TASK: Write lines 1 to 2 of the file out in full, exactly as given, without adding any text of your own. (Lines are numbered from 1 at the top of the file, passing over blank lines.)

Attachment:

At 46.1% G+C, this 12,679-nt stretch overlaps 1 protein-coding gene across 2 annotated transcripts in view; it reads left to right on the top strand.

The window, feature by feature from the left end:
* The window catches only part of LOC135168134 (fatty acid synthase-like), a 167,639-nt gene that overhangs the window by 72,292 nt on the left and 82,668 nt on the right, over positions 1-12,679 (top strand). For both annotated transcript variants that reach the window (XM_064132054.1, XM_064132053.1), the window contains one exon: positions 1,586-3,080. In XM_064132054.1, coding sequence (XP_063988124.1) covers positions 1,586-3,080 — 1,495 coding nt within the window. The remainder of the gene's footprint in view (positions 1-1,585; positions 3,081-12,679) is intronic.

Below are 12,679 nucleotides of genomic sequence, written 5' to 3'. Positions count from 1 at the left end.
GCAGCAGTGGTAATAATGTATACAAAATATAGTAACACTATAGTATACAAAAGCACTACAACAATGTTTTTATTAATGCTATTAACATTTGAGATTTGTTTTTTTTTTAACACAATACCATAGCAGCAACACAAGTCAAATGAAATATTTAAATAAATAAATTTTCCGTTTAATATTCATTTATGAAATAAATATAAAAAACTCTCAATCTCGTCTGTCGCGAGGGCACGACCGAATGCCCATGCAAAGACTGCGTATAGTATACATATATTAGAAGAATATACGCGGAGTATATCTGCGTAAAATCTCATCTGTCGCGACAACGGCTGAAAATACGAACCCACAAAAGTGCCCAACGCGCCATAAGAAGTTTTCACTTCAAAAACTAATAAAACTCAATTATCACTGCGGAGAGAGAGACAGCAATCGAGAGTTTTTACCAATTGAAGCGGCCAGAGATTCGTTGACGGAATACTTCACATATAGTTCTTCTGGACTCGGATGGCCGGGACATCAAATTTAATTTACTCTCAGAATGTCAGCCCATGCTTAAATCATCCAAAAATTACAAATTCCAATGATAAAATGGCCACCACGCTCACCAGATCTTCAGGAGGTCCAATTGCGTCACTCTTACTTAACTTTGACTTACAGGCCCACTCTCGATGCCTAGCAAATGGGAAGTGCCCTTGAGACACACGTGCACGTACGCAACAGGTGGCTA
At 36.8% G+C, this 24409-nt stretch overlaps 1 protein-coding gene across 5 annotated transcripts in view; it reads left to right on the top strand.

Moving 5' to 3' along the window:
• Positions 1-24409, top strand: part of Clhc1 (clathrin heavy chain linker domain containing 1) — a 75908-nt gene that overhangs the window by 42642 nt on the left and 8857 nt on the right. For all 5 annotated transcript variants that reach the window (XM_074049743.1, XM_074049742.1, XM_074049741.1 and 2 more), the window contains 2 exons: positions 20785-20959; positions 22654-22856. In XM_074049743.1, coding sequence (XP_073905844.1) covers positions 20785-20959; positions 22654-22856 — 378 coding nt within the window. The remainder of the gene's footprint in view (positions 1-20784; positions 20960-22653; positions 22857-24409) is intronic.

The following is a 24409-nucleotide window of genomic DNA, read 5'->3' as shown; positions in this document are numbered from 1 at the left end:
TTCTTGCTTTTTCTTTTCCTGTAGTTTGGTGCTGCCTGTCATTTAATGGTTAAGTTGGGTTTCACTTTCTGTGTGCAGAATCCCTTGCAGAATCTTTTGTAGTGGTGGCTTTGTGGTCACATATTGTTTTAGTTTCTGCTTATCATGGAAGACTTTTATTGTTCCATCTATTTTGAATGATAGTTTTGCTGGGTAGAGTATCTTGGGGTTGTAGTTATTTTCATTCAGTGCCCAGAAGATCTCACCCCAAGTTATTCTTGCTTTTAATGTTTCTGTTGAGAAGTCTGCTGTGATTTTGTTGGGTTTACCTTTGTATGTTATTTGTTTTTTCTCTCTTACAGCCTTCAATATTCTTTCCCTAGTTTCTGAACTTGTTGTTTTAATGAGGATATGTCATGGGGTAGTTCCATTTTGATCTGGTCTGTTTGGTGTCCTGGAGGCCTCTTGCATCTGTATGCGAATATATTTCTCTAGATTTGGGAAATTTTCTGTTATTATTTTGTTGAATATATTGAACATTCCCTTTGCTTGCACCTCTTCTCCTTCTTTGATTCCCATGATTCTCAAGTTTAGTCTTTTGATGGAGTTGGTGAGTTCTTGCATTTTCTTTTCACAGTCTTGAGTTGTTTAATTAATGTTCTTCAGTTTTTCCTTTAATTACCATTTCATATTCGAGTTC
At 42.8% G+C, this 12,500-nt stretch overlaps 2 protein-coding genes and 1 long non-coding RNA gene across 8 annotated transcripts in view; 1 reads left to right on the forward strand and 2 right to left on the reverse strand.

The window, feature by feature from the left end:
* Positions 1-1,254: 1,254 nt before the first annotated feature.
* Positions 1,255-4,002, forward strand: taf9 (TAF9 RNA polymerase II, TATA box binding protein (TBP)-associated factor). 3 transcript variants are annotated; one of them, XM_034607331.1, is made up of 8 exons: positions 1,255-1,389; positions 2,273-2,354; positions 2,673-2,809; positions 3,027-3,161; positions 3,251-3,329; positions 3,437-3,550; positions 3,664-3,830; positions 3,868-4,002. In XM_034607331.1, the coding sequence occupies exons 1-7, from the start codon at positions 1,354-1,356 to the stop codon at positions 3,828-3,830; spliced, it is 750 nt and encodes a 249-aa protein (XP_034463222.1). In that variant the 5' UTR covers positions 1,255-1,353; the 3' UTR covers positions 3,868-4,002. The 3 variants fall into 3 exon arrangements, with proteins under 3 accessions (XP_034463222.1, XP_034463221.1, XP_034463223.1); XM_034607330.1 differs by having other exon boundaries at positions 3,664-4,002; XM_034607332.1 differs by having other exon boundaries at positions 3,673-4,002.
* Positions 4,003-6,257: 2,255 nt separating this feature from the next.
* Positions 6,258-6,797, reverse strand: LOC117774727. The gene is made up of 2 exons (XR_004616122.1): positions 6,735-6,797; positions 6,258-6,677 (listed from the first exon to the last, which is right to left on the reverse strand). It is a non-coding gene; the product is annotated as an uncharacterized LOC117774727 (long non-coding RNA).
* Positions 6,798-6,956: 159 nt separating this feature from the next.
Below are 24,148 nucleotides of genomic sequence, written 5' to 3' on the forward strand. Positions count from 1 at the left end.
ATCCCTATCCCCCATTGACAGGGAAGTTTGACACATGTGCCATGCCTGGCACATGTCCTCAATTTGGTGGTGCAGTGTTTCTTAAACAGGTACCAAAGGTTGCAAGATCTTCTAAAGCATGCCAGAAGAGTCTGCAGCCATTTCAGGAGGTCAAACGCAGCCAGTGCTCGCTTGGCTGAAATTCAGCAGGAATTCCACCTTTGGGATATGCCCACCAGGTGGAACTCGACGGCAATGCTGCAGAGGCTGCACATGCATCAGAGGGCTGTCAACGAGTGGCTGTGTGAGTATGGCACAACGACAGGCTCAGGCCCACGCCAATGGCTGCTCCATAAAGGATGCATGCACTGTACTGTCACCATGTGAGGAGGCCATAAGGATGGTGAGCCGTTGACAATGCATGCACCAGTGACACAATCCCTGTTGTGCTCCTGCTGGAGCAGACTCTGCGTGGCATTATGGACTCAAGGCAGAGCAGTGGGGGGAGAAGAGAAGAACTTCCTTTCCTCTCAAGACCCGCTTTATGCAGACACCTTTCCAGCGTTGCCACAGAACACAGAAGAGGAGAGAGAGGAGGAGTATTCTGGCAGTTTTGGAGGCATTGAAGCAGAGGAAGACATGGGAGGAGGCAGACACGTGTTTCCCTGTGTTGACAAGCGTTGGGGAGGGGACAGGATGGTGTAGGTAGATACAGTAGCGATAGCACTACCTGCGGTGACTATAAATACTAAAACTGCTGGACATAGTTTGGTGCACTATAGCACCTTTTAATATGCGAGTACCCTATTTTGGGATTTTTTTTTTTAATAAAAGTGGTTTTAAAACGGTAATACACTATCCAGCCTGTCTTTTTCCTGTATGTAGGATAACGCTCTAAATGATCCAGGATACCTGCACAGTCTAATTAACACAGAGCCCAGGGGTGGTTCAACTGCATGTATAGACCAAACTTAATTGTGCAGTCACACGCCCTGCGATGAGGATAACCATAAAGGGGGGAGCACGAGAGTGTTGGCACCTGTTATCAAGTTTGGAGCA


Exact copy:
At 46.1% G+C, this 12,679-nt stretch overlaps 1 protein-coding gene across 2 annotated transcripts in view; it reads left to right on the top strand.

The window, feature by feature from the left end: